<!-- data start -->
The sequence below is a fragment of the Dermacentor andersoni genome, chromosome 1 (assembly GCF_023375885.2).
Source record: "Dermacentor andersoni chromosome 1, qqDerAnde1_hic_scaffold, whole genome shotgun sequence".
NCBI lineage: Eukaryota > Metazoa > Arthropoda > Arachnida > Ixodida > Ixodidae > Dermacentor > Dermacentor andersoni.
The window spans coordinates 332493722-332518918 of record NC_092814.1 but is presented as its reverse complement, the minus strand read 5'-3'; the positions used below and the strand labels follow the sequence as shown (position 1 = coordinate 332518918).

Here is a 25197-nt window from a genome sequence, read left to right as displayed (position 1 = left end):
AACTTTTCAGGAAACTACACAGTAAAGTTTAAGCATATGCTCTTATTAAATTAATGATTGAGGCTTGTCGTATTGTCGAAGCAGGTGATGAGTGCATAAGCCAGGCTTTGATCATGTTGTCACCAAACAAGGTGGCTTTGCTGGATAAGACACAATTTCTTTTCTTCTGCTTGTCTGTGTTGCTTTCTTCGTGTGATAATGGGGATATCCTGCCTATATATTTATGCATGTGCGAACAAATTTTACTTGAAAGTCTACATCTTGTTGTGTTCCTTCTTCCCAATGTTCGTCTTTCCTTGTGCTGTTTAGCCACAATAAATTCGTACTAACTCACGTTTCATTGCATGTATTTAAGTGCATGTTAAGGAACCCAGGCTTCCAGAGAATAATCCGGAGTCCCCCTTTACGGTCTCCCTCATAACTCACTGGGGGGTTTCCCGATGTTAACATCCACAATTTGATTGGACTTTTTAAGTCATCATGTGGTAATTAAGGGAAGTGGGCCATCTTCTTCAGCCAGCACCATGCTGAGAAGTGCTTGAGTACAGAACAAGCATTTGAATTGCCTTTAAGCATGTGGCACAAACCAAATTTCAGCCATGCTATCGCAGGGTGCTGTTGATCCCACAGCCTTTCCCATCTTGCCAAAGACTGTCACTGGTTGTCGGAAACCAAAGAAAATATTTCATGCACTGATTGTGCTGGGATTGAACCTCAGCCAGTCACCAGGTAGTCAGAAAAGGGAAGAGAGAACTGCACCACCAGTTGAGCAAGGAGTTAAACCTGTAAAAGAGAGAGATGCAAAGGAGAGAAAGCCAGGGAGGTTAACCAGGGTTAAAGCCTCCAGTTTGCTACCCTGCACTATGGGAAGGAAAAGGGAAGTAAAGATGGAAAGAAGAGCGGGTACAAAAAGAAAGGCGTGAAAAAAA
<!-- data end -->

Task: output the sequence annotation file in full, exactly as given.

The sequence below is a fragment of the Dermacentor andersoni genome, chromosome 1 (assembly GCF_023375885.2).
Source record: "Dermacentor andersoni chromosome 1, qqDerAnde1_hic_scaffold, whole genome shotgun sequence".
NCBI lineage: Eukaryota > Metazoa > Arthropoda > Arachnida > Ixodida > Ixodidae > Dermacentor > Dermacentor andersoni.
The window spans coordinates 332493722-332518918 of record NC_092814.1 but is presented as its reverse complement, the minus strand read 5'-3'; the positions used below and the strand labels follow the sequence as shown (position 1 = coordinate 332518918).

Here is a 25197-nt window from a genome sequence, read left to right as displayed (position 1 = left end):
AACTTTTCAGGAAACTACACAGTAAAGTTTAAGCATATGCTCTTATTAAATTAATGATTGAGGCTTGTCGTATTGTCGAAGCAGGTGATGAGTGCATAAGCCAGGCTTTGATCATGTTGTCACCAAACAAGGTGGCTTTGCTGGATAAGACACAATTTCTTTTCTTCTGCTTGTCTGTGTTGCTTTCTTCGTGTGATAATGGGGATATCCTGCCTATATATTTATGCATGTGCGAACAAATTTTACTTGAAAGTCTACATCTTGTTGTGTTCCTTCTTCCCAATGTTCGTCTTTCCTTGTGCTGTTTAGCCACAATAAATTCGTACTAACTCACGTTTCATTGCATGTATTTAAGTGCATGTTAAGGAACCCAGGCTTCCAGAGAATAATCCGGAGTCCCCCTTTACGGTCTCCCTCATAACTCACTGGGGGGTTTCCCGATGTTAACATCCACAATTTGATTGGACTTTTTAAGTCATCATGTGGTAATTAAGGGAAGTGGGCCATCTTCTTCAGCCAGCACCATGCTGAGAAGTGCTTGAGTACAGAACAAGCATTTGAATTGCCTTTAAGCATGTGGCACAAACCAAATTTCAGCCATGCTATCGCAGGGTGCTGTTGATCCCACAGCCTTTCCCATCTTGCCAAAGACTGTCACTGGTTGTCGGAAACCAAAGAAAATATTTCATGCACTGATTGTGCTGGGATTGAACCTCAGCCAGTCACCAGGTAGTCAGAAAAGGGAAGAGAGAACTGCACCACCAGTTGAGCAAGGAGTTAAACCTGTAAAAGAGAGAGATGCAAAGGAGAGAAAGCCAGGGAGGTTAACCAGGGTTAAAGCCTCCAGTTTGCTACCCTGCACTATGGGAAGGAAAAGGGAAGTAAAGATGGAAAGAAGAGCGGGTACAAAAAGAAAGGCGTGAAAAAAA